The iBooks app is better. But Amazon Kindle Store is cheaper and has a superior selection.
Publishers are responsible for creating and making available the books in each store. Sometimes a book is exclusive to one store. In that case, you have no option of where you purchase it.
When a book is available in both stores, you must compare the price and quality on a book-by-book basis. This is easy to do because both stores offer free sample chapters. Books tend to be better formatted in the iBooks Store than in Kindle's Store. This can be critical for some genres, such as technical/programming books with graphics, code samples, and tables.
iBookstore purchases can only be read on iPhone/iPod touch/iPad. Kindle purchases can also be read on Amazon's dedicated Kindle devices, Microsoft Windows, iOS, BlackBerry, Mac OS X, Android, webOS, Windows Phone, as well as in a web browser.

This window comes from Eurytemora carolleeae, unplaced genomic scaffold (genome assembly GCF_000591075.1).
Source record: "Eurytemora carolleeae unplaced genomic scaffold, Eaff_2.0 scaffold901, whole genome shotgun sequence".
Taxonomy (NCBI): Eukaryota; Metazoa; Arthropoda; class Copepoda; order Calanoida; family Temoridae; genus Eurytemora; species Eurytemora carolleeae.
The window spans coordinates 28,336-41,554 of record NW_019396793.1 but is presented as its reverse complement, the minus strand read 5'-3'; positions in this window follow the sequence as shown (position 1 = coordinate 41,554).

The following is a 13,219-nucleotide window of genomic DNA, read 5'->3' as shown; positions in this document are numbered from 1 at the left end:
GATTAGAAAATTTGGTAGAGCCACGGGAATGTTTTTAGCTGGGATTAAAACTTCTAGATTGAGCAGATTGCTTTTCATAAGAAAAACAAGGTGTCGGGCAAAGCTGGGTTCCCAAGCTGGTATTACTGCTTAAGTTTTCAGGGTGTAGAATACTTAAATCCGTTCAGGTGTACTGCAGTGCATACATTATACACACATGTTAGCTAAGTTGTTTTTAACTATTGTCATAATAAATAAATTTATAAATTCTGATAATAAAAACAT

- better interface (you even can turn off the skeuomorphic design features, if you prefer)
- it has less features, but the features it does have are better: dictionary, highlighting, type/fonts, footnotes, navigation, look and feel
- better PDF support
- iBookstore built-into-the-app for convenient browsing and purchasing
- Sharing feature where you can publicly publish snippets from your book to kindle.amazon.com for linking-to in Twitter/Facebook. Example.
- Amazon creates an email address for you to send documents to your Kindle via email. E.g. firstname.lastname@example.org
- Con: You have to jump out to the web browser to browse and purchase content.
On an iPad, I prefer reading in iBooks because Apple executes the fundamentals better. Amazon's Kindle app has some nice differentiating features, though. All that said, at the end of the day, nothing's better than reading a basic novel on a standalone e-ink Kindle device.